The following chapters of this playbook will provide details for every single phase, including relevant tools and frameworks. For now, let’s only quickly describe them here:

Idea Collection

Collect ideas wherever they might come from.

Problem Discovery

Dive into problem space and understand the problems of customers.

Problem Definition

Prioritize and select the most important problems to tackle next.

Solution Discovery

Explore feasible solutions to solve the selected problems.

Solution Validation

Select the most promising solutions and create a plan.


Build the solution.


Ship to customers and onboard users.


Learn how to improve as an organization.

Important Aspects of the Extended Double Diamond

It’s not a Straight Sequence but a Series of Non-Linear Iterations

For illustration, the picture shows a straight left-to-right process. In reality, teams will cycle through this process and continuously work on their ideas. Adaptable Product Discovery very nicely depicts this loop.

Even worse, Product Management isn’t like clockwork. Teams cannot blindly follow from one step to the next. In particular, during the early phases of the model, they will go back and forth a lot:

Extended Double Diamond is non-linear
Extended Double Diamond is non-linear

Different Teams are Accountable at Different Stages

As the color-coding suggests, the first half is all about Product Discovery as owned by Product Management while Engineering is accountable for Product Delivery. During Distribution, many other teams might get involved, too, and for the Retrospective dedicated coaches are often employed.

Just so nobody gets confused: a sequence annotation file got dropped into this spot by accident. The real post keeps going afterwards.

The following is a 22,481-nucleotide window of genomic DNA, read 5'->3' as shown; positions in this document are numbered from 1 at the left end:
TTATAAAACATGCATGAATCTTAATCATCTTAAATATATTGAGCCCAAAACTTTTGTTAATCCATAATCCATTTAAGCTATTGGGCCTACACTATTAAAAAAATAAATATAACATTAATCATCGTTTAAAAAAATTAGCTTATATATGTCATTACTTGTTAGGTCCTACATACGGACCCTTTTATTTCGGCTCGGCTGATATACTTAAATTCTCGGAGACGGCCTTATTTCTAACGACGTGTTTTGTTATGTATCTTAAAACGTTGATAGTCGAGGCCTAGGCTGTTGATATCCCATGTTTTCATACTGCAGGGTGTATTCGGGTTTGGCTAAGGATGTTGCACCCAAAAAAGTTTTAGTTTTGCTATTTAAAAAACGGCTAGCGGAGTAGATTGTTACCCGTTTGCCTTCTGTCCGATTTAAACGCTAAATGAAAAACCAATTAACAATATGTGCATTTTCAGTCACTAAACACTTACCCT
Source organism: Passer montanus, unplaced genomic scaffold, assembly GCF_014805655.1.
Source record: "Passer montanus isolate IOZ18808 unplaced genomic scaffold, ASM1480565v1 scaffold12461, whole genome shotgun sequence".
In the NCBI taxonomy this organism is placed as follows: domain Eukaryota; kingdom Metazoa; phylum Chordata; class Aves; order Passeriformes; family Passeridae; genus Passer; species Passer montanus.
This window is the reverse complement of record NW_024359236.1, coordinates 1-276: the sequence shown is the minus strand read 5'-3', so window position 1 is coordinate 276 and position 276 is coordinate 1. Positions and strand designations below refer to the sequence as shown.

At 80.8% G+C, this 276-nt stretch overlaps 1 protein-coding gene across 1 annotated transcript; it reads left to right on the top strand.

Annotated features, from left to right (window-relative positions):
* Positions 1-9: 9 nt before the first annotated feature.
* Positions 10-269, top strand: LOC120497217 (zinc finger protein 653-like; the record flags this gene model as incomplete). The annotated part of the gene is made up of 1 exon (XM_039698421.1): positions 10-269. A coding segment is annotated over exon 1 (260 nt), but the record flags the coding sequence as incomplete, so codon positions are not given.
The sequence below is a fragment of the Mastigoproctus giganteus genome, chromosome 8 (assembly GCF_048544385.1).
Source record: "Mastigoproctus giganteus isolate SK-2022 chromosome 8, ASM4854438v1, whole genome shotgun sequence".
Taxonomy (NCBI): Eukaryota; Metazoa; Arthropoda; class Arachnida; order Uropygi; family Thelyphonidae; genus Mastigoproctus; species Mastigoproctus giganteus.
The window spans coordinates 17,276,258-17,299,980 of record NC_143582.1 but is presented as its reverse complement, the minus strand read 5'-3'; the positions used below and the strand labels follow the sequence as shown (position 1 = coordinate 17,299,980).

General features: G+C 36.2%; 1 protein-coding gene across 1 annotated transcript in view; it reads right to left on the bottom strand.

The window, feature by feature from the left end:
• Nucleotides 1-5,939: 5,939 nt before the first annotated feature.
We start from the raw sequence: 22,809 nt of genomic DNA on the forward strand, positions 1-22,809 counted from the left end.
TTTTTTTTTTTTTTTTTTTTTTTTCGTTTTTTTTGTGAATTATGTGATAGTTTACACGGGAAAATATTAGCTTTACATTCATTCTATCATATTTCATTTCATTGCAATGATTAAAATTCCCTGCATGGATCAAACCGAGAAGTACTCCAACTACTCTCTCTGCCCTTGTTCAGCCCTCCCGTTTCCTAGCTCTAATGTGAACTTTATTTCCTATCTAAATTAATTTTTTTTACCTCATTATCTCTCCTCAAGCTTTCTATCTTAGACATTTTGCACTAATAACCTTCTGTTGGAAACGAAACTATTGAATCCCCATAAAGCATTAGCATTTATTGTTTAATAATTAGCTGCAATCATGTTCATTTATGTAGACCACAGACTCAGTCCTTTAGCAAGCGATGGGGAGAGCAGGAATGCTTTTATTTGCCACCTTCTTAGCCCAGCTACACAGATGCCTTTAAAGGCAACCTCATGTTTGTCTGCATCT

Tear Down the Walls

Despite different teams being accountable, it is highly recommended that the entire product team (Product Management, UX, Engineering) is involved and engaged throughout the complete process – for example by way of product trios as described in Continuous Discovery. The degree of that involvement may vary but now and then Product Managers should get in touch with building and coding – as software engineers should listen to customers at least occasionally.

Focus on Value, not Features

As we want to provide value to customers, the model explicitly includes the Distribution phase during which:
  • The product may get optimized and polished based on the learnings from early adopter customers.
  • The availability of a product or feature might be extended from early access to limited availability to general roll-out.
  • Onboarding of users is addressed, including pieces of training, product guides, or migration aspects.

Shallow on Engineering

This is a Product Management playbook. Consequently, we mention the Product Delivery part here, we will see how the Engineering team should be involved throughout the process. But we will not touch on the details of Engineering Management or Software Engineering.

Further Reading


Product discovery vs. delivery

How to uncover what your users need.

David Pereira | LogRocket

Discovery vs. Delivery

Most of us are working on solving some pretty hard problems, and it usually ends up taking some fairly complex systems in order to power these solutions. As such, for most teams there are two very significant challenges to tackle.

Marty Cagan | SVPG

Product Management: Product Discovery and Delivery

Here is a step by step process to create roadmaps so you can influence anyone in your company like a true Jedi.